Musician Matthew West recently released a song entitled “My Own Little World.” The first part of the song is a confession: In my own little world it hardly ever rains; I’ve never gone hungry, always felt safe; I got some money in my pocket, shoes on my feet; In my own little world; Population: me; I try to stay awake during Sunday morning church; I throw a twenty in the plate, but I never give ’til it hurts; I turn off the news when I don’t like what I see; Yeah, it’s easy to do when it’s; Population: me
In this song, Matthew West confesses that sometimes we live in our own little world with population: me. What matters most to us is that we’ve got money in our pockets and shoes on our feet. We don’t even consider those who may have no money and no shoes. We just turn off the news when we don’t like what we see. There are times when we live in our own little word. And we act as if the world exits solely for me.
In an article for The Wall Street Journal, Leonard Mlodinow shares a story from the life of baseball legend Joe DiMaggio. It was the summer of 1945. World War II had ended. Soldiers were streaming back into American life. One of them was Joe Dimaggio. One day DiMaggio tried to sneak into a crowded baseball stadium without anyone seeing him. Dimaggio had with him his four-year-old son, Joe, Jr. A fan noticed Dimaggio. Then another saw him. And another. Soon the entire stadium was chanting, “Joe, Joe, Joe DiMaggio!” DiMaggio was touched. He looked down to see if his son had noticed the verbal tribute. Joe Jr. indeed had noticed. “See, Daddy,” said the little DiMaggio, “everybody knows me!”  Joe Jr. thought the crowd was celebrating him. It is possible to live in our own little world where everything is about me.
Isaiah prophesied to a group struggling with this perspective. We are told that Isaiah prophesied “in the days of Uzziah, Jotham, Ahaz, and Hezekiah, kings of Judah” (Is. 1:1). The “days of Uzziah” were days of prosperity. They were days of power. And they were days of patriotism. King Uzziah fortified the gates and walls of Jerusalem making the city strong (2 Chr 26:9). He ensured the security of the nation by training a massive and well equipped army. Because of their military superiority, the nation of Judah enjoyed great economic affluence (Is. 2:7; 3:16-23; 5:8-12,21-24). In Isaiah 2, the prophet speaks about how their land is filled with silver and gold (2:7), filled with horses and chariots (2:7), and surrounded by high towers and fortified walls (2:15-16). These were days of prosperity, power, and patriotism.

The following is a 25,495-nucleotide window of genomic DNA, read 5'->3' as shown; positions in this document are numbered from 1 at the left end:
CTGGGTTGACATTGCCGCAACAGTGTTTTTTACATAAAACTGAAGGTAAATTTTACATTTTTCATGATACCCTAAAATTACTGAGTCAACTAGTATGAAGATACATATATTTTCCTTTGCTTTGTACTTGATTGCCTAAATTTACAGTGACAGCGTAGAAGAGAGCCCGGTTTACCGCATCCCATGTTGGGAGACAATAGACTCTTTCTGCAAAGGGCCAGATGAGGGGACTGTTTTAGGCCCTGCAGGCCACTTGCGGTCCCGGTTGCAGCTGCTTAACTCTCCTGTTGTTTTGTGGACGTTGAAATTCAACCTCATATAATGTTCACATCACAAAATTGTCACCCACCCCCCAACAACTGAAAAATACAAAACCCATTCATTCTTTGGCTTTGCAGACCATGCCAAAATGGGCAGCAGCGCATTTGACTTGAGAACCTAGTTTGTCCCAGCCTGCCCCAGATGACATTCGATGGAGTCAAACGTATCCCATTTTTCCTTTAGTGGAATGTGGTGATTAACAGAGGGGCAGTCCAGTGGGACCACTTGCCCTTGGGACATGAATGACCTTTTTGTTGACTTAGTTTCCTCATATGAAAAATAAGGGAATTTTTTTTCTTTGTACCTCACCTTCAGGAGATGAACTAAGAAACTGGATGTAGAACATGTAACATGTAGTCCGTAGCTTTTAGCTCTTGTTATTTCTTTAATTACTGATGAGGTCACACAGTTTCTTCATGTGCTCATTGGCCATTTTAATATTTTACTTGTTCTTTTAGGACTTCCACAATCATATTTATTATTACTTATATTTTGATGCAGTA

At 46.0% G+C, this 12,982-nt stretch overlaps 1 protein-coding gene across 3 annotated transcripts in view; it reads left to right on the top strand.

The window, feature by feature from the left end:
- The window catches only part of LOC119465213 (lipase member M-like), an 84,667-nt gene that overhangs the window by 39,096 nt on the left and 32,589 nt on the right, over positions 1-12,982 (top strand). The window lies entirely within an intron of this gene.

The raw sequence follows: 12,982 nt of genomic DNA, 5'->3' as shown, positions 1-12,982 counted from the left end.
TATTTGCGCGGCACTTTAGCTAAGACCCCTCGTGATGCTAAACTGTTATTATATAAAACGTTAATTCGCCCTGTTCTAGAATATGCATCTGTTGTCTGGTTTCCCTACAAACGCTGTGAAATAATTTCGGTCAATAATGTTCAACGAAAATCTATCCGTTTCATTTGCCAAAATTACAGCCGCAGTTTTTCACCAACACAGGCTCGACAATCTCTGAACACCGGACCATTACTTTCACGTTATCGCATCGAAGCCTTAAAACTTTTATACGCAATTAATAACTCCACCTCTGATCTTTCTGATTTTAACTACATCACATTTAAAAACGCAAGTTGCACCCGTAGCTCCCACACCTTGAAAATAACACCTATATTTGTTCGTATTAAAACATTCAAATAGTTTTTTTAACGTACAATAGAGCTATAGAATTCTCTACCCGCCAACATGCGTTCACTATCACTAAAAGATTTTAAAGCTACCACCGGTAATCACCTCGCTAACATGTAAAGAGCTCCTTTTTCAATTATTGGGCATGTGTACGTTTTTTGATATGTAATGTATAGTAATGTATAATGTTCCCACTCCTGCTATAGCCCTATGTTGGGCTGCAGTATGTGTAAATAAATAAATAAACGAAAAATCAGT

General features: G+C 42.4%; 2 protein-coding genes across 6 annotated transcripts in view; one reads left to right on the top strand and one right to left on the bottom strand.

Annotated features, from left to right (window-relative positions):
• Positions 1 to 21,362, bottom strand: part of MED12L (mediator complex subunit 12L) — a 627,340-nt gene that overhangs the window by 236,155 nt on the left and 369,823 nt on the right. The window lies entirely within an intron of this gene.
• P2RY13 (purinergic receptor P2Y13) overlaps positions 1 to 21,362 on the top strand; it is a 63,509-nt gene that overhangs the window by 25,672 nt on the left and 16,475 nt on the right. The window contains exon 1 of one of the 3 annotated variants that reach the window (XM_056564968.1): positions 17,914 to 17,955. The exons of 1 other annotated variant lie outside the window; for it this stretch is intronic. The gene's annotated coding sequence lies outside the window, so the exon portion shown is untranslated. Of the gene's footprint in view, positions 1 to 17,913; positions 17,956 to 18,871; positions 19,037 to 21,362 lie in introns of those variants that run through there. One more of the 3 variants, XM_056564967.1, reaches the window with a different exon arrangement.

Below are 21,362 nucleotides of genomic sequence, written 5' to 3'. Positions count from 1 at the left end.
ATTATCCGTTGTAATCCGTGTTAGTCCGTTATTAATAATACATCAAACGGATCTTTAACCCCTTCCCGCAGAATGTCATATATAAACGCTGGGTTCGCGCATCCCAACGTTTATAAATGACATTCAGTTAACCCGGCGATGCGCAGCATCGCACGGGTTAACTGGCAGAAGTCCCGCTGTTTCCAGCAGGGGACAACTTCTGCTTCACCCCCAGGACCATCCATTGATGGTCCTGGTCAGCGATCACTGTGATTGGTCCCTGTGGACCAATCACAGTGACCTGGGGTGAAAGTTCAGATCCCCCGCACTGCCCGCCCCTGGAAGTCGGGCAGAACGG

And the people were proud of what they had accomplished. Isaiah speaks about their “haughty looks” (2:11), “lofty pride” (2:11), their being “proud and lofty” (2:12), their haughtiness (2:17), and their “lofty pride” (2:17). They had built a beautiful world all for themselves. Wealth and health. Prosperity and protection. The economy was booming. Business was brisk. No other nation could touch them. Uzziah’s was a world where it hardly ever rained, where people rarely went hungry, where people always felt safe, where they had money in their pockets and shoes on their feet. And ultimately it became Uzziah’s own little world with population: me. Their pride betrayed their self-centeredness and their self-absorption. All that mattered to them was how good life was where they lived. Little thought was given at all to those outside of Judah.
Sometimes that happens to us. We get caught up in our own little world. We act as if the world is all about me.
But what if there’s more? In the same song I quoted from a moment ago, musician Matthew West asks this very question: What if there’s a bigger picture?; What if I’m missing out?; What if there’s a greater purpose; I could be living right now; Outside my own little world; Well, I stopped at a red light, looked out my window; I saw a cardboard sign, said “Help this homeless widow”; Above that sign was the face of a human; and I thought to myself, “God, what have I been doing?”; So I rolled down the window and I looked her in the eye; I thought how many times have I just passed her by?; So I gave her some money then I drove on through; And my own little world reached; Population: two.
Like Uzziah and the people of Judah, there are times when we live in our own little world. There are times when we approach life as if it’s population: me. But maybe there’s a bigger picture. Maybe there’s a greater purpose. Maybe it ought to be at least population: two.
Isaiah raises these same questions in Isaiah 2:1-5. Here’s how that text begins: 1The word that Isaiah the son of Amoz saw concerning Judah and Jerusalem. (Is. 2:1 ESV). God sends Isaiah a vision. And through this vision he is able to see the bigger picture.
Notice how the vision begins: 2 In the last days, the mountain of the Lord’s house will be the highest of all—the most important place on earth. It will be raised above the other hills… (Is. 2:2 NLT) The mountain of the Lord’s house is a reference to the temple in Jerusalem, and more generally to the nation of Judah. The vision seems to be that Uzziah’s world is going to get even better. It’s going to become the most important place on earth. It’s going to be raised above all other hills. They’ll be even more money in their pockets. They’ll be even better shoes on their feet. They’ll be an increase of power, prosperity, and patriotism. They’ll be so high that no one’s going to ever be able to touch them.